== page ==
“I have never had a feeling politically that did not spring from the sentiments embodied in the Declaration of Independence. I have often pondered over the dangers which were incurred by the men who assembled here and adopted that Declaration of Independence—I have pondered over the toils that were endured by the officers and soldiers of the army, who achieved that Independence. I have often inquired of myself, what great principle or idea it was that kept this Confederacy so long together. It was not the mere matter of the separation of the colonies from the mother land; but something in that Declaration giving liberty, not alone to the people of this country, but hope to the world for all future time. It was that which gave promise that in due time the weights should be lifted from the shoulders of all men, and that all should have an equal chance. This is the sentiment embodied in that Declaration of Independence…”
Have the students read the Lincoln quote and participate in a whole group discussion answering the question: Why has a document written in 1776, with the purpose of declaring independence from the British continued to influence the United States? Do you think it has finally served its purpose or will it continue to be relevant?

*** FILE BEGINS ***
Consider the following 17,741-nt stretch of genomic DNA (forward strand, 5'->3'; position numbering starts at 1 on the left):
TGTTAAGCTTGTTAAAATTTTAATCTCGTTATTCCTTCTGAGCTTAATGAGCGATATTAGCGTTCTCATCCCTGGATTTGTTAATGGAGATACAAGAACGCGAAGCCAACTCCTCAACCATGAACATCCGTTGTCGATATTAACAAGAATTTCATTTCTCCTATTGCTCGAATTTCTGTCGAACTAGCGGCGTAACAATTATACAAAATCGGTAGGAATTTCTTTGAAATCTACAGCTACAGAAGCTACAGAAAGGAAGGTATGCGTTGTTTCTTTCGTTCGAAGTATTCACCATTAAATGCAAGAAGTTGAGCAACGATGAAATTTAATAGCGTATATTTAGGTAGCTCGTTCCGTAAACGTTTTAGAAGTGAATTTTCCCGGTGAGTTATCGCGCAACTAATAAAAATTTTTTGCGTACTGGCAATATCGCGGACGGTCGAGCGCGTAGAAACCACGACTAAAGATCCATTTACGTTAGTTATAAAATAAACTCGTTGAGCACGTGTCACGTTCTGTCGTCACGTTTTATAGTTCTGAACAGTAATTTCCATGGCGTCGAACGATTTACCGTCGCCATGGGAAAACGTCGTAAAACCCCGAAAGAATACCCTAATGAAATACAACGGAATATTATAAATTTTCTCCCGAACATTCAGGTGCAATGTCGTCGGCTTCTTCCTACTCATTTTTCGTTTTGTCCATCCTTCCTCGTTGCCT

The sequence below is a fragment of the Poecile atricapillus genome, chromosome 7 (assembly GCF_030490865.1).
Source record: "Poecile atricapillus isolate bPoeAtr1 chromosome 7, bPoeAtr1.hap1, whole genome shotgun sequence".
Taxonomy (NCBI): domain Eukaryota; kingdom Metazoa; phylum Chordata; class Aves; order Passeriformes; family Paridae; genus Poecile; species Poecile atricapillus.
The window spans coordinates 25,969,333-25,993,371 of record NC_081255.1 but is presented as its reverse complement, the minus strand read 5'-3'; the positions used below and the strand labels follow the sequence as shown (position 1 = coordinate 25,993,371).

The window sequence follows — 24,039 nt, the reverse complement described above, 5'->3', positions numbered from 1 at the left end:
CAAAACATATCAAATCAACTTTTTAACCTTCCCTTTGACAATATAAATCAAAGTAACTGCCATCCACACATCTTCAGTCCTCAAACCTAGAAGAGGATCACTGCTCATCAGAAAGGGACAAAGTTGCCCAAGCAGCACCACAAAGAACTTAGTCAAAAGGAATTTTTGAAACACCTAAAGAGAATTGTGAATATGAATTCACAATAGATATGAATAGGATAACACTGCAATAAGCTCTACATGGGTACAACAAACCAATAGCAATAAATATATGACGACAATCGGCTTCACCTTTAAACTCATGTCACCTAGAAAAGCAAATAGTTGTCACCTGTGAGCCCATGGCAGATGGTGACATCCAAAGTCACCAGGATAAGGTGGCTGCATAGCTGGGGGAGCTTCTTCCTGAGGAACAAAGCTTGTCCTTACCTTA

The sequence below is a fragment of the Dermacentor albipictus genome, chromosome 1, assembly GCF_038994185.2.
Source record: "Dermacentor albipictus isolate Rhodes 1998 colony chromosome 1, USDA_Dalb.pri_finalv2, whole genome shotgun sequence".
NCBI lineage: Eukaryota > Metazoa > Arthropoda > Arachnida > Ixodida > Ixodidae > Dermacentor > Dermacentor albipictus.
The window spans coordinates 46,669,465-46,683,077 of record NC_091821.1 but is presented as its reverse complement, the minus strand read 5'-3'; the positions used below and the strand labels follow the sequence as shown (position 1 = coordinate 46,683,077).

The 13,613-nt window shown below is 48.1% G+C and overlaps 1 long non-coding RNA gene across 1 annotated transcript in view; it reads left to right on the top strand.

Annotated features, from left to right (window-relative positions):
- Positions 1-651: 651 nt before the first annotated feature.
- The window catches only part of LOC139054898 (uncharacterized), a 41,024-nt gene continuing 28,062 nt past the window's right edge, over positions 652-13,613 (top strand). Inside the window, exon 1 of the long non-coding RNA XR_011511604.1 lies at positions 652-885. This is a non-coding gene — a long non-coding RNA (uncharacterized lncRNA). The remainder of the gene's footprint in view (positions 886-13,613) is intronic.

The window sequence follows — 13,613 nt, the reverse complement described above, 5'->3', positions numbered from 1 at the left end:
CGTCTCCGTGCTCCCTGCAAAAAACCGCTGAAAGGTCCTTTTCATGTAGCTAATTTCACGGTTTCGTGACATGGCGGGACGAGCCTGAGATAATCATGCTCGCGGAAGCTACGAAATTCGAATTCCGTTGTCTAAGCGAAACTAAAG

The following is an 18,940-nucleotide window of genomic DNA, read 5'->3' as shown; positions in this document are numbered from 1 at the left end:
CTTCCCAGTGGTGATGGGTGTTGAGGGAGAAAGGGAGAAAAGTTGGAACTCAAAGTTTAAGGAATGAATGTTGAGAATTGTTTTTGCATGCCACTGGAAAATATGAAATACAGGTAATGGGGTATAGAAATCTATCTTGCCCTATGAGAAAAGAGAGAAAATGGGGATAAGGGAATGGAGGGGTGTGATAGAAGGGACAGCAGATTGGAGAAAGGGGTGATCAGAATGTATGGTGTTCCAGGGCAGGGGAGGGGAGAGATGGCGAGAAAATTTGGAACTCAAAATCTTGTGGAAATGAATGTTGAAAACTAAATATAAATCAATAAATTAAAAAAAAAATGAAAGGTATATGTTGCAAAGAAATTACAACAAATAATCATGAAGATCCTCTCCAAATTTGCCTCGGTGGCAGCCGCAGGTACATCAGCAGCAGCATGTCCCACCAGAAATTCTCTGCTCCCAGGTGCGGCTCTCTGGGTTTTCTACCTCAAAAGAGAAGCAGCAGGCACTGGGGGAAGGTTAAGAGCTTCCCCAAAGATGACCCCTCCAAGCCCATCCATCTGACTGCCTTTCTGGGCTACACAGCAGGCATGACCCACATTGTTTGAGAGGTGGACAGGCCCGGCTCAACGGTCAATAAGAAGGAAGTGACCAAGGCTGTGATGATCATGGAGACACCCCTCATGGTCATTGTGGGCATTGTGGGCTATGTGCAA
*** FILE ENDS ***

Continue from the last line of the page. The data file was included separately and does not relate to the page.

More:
Provide each student with a copy of Handout H: Response to the Declaration of Independence.
Have students read the excerpt and write a response to this prompt: What are the most important ideals, principles, or virtues expressed in the Declaration of Independence and to what extent does America today meet the promise of those ideals?
Provide students with a copy of the Thomas Jefferson Letter to Roger Weightman and The Declaration of Independence in Global Perspective by David Armitage
Have students read the Letter to Roger Weightman and answer the following questions:
- How did Thomas Jefferson hope the Declaration of Independence would affect the rest of the world?
- How did he hope it would affect Americans?
Have students read the Declaration of Independence in Global Perspective and answer the following questions:
- How has the Declaration of Independence influenced other countries?
- To what extent has the hope of Thomas Jefferson come true?
Have students participate in a whole group discussion based on these two documents and their answers to the questions. Conclude with a discussion on why students believe the Declaration of Independence has had such a large international effect.